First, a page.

... with all the honesty of Rousseau, and with humor and whimsical self-mockery as well.—The Saturday Review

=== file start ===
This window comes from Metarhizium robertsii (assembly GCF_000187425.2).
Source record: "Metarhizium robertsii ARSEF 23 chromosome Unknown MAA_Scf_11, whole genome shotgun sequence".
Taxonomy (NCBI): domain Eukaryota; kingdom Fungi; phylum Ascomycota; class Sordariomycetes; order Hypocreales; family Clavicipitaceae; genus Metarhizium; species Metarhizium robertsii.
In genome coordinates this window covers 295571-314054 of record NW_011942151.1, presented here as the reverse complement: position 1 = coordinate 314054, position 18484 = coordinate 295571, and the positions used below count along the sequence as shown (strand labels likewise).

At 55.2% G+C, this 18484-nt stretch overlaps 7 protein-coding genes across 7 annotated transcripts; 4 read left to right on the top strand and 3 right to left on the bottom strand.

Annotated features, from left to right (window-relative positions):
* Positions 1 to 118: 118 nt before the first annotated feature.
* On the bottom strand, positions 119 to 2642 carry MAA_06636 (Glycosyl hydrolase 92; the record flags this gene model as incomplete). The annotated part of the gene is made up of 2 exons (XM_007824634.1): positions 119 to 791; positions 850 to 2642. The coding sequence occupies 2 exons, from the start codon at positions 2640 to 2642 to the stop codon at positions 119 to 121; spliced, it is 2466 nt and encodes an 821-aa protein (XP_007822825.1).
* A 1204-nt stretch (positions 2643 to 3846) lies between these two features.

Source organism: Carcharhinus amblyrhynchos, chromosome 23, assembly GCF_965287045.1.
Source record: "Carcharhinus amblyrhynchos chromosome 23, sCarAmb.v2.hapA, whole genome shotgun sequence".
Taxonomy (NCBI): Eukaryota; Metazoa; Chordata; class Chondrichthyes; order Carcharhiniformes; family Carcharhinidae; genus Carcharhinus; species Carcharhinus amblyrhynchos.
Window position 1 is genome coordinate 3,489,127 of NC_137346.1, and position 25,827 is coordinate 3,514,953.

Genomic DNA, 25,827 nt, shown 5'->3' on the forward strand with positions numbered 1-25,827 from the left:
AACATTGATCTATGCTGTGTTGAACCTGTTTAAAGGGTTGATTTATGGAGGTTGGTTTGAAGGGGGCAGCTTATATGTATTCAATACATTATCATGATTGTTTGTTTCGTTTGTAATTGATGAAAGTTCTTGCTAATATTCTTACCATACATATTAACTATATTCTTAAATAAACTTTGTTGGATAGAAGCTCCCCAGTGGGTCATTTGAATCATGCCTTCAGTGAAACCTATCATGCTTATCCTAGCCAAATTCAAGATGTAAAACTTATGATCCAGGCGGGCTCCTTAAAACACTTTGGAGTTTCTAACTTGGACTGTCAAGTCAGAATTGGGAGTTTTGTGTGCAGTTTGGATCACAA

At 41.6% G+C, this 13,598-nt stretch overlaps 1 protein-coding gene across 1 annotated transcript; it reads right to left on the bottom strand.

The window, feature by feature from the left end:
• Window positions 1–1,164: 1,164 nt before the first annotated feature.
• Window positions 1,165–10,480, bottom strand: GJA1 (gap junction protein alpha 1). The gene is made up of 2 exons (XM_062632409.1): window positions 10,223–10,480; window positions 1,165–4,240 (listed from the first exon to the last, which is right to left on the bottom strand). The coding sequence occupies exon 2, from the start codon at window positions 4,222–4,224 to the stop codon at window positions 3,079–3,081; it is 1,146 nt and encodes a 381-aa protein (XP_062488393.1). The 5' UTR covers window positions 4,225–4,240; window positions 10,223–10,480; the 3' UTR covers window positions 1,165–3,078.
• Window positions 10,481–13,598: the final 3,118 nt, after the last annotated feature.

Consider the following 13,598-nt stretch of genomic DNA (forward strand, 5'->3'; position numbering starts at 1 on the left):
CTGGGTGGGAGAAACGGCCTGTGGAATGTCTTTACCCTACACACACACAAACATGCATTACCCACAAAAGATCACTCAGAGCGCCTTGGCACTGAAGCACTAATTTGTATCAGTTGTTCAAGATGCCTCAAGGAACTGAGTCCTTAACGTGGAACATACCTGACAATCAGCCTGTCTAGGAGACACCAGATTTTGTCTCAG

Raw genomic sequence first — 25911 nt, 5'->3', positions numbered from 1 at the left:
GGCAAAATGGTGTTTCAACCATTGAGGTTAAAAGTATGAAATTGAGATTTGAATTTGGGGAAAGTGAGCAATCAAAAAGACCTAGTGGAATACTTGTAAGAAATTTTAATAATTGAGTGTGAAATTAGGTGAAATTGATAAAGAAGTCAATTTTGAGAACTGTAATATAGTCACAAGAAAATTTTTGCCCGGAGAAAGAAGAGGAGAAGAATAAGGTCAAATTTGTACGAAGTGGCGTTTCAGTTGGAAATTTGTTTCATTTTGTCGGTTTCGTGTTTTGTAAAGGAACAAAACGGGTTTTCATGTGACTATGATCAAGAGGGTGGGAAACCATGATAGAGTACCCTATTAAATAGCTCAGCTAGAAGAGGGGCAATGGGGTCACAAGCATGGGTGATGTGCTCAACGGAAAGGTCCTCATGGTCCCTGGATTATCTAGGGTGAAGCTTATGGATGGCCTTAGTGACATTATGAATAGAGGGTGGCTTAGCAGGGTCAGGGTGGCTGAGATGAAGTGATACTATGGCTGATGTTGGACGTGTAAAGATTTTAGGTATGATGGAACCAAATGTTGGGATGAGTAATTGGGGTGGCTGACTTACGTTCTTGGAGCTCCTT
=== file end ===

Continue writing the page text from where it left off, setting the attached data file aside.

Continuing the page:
Promise at Dawn by Romain Gary (1914-80), a classic of modern French literature, has all the earmarks of a richly romantic novel. It is all the more thrilling, therefore, to read it and know that this is not fiction but a real-life story. As a young child, Romain Gary’s mother told him that a day would come when he would have to challenge and conquer the evil demons of submission and defeat. After all, he was to be a French military hero, ambassador, noted writer, and ladies’ man.... Thus anticipating battle, by the time of his death he had won the Cross of the Liberation, the Croix de Guerre, the Legion of Honor, the Prix Goncourt (the last rather a comedown, as his mother had mentioned the Nobel Prize); and he had been the French consul-general in Los Angeles. Promise at Dawn begins as the story of a mother’s sacrifice. Alone and poor she fights fiercely to give her son the very best. Gary chronicles his childhood with her in Russia, Poland, and on the French Riveria. And he recounts his adventurous life as a young man fighting for France in World War II. But above all he tells the story of the love for his mother that was his very life, their secret and private planet, their wonderland "born out of a mother’s murmur into a child’s ear, a promise whispered at dawn of future triumphs and greatness, of justice and love."